Reaction to the 2024 Irish Local and European Elections

Relevant Tags
Expand Button

Expand Button

While the housing crisis remains a big-ticket item in Irish politics immigration, has in very recent times rapidly risen up the agenda. Sinn Féin, without a clear policy on immigration, fell afoul of voters who instead have backed the mainstream parties with a small number of far-right candidates standing on an anti-immigration ticket voted in.

Sinn Féin’s flopped campaign

Last year, Sinn Féin enjoyed a boost in political fortunes, with a commanding lead in the last three years of polls, including a 35% dominance in the polls in October last year.

The party’s increased profile came through its commitments to address the crippling housing crisis that has gripped the country over the last decade. However, a survey completed by the Irish Times/Ipsos B&A last month showed that 70% of Sinn Féin supporters want a tougher stance on immigration, stating a need for a tighter border policy and more support for deportations. Many Sinn Féin voters see the immigration issue creating further challenges to the housing crisis with asylum seekers putting greater pressure on accommodation demand.

But, as we’ve seen across Western Europe, as politicians of all persuasions scramble to address and provide long-term solutions to this issue, immigration has no easy fix.

In Ireland Sinn Féin has found itself caught between a rock and a hard place. On the one hand, traditional working-class Sinn Féin voters seek policy that will limit immigrants and their rights, while its newer, younger middle-class base have expressed concerns surrounding migrants’ rights.

As expected though, there was no pressing of the panic button with Sinn Féin having been on the receiving end of the electorate's dissatisfaction before, most notably in the last local and European elections, which saw them then bounce right back in the Irish general election in 2020. So, they remain square behind their leader Mary Lou McDonald who admits that the party “has a job” to do. It will be interesting to see where Sinn Féin’s principles and values will come to lie on this burning societal issue.

Masterstroke of genius or a bit of luck for the centre parties?

Meanwhile, the coalition parties are quietly celebrating victory.

Fine Gael avoided predicted losses, while Fianna Fáil’s party leader, Micheal Martin said his party did, “better than predicted”.

The election results are maybe best summed up by senior Sinn Féin lawmaker Matt McCarthy's comment, "To be quite frank, nobody saw these results coming.”

It's a good time to be independent!

Independent politicians in Ireland are not a new phenomenon, however, Friday’s local elections saw a significant increase in the number of independent councillors elected with 195 taking seats and 27% of per cent of first preference votes.

Perhaps the most notable success for Independents lies with John O’Donoghue who has been declared the first ever directly elected Mayor of Limerick City.

Meanwhile there was bounce back for former Independent TD and junior minister Kevin ‘Boxer’ Moran who made a dramatic return to politics. Moran gained more than 3,300 votes, significantly more than the second highest candidate to gain a seat in the Westmeath County Council.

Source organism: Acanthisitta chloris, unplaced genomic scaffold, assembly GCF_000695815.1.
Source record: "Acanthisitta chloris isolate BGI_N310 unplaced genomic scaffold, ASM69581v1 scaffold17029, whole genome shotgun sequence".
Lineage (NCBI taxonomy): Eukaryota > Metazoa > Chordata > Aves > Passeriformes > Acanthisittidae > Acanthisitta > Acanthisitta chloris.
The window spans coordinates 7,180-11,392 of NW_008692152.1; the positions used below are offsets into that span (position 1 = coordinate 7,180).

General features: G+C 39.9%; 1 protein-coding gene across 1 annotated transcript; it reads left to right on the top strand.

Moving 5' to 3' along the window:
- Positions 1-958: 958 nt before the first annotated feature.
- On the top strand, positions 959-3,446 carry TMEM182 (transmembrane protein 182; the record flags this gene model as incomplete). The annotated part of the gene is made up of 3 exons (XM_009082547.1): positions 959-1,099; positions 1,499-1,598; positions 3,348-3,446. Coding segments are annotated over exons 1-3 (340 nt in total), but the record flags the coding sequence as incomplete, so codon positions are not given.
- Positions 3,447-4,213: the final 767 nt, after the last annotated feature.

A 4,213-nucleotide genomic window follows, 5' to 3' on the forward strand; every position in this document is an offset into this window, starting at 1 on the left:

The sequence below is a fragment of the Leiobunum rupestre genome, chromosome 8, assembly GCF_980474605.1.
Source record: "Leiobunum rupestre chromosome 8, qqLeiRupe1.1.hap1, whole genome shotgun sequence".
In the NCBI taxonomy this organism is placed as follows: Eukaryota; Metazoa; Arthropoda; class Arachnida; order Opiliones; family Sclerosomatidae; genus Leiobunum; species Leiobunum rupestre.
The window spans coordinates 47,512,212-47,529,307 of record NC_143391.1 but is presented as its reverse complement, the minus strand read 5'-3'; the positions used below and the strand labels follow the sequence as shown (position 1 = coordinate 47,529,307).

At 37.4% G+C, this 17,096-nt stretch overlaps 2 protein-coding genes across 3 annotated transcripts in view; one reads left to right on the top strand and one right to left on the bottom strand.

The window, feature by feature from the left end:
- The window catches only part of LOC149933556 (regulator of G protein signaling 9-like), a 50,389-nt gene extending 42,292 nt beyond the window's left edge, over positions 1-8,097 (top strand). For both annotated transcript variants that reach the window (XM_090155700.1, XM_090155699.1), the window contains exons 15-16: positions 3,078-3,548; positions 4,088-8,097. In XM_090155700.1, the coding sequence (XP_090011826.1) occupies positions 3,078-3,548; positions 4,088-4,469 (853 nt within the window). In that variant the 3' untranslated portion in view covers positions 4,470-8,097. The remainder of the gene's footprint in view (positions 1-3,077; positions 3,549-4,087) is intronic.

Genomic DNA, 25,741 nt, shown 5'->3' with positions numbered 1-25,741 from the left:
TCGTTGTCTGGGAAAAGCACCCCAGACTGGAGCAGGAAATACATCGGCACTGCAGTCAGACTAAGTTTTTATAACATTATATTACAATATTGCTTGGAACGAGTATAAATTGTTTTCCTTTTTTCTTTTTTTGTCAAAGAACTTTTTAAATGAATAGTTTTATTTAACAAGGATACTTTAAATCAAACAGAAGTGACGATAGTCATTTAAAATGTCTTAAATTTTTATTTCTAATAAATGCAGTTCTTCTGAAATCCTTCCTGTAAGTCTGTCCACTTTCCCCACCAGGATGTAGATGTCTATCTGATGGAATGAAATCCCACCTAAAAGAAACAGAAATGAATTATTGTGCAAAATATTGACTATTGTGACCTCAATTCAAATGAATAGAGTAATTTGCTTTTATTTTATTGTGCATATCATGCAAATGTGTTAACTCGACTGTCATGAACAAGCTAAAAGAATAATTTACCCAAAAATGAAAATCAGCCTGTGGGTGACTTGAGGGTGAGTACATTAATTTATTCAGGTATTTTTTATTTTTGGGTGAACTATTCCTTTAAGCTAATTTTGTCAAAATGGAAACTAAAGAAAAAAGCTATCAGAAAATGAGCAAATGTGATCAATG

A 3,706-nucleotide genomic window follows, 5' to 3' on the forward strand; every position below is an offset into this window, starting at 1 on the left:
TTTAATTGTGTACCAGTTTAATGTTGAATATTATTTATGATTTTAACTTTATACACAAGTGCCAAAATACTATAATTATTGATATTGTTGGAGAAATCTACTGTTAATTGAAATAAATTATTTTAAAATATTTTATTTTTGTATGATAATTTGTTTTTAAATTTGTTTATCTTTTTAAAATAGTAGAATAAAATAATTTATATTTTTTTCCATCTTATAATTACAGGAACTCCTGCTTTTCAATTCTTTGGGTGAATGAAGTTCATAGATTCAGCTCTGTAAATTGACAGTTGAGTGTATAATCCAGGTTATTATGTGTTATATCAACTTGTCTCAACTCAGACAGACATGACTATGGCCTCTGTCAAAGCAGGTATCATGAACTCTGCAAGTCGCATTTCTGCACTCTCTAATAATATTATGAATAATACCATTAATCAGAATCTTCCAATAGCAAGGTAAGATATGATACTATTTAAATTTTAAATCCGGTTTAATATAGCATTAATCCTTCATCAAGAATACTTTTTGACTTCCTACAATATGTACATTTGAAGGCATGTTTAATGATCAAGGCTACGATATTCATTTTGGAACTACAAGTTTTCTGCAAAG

Independents demonstrate the shifting of Irish politics, with candidates standing on either right or left focused policies or on a specific ticket issue. With Hermann Kelly, leader of the Eurosceptic Irish Freedom Party, hailed the party’s first elected official in West Dublin, the far right has gained seats, however, they haven’t made the significant breakthrough seen in other parts of Europe.

Harris to call an early election?

The temptation for Taoiseach Simon Harris to call an early election must be a tempting prospect, however, Harris has squashed any claims that he will go to the polls, stating there will be no snap election under his leadership, despite Mary Lou McDonald stating she would “absolutely welcome” an immediate general election.

Political logic, if there is such a thing, implies that there will be an October or November election. Currently, the Irish budget for 2025 is to be delivered on October 8th. To facilitate a pre-Halloween election, the government could bring that date forward into September.

The one thing certain about Irish politics is that nothing is certain, be that the date of the election, whether we’ll see Sinn Féin in the Taoiseach’s office or whether the dominance of the historic big two prevails. Lots to play for in the coming months and it will be a gripping watch and listen!

Our use of cookies

Some cookies are necessary for us to manage how our website behaves while other optional, or non-necessary, cookies help us to analyse website usage. You can Accept All or Reject All optional cookies or control individual cookie types below.

You can read more in our Cookie Notice


These cookies enable core functionality such as security, network management, and accessibility. You may disable these by changing your browser settings, but this may affect how the website functions.

Analytics cookies

Analytical cookies help us to improve our website by collecting and reporting information on its usage.

Third-Party Cookies

These cookies are set by a website other than the website you are visiting usually as a result of some embedded content such as a video, a social media share or a like button or a contact map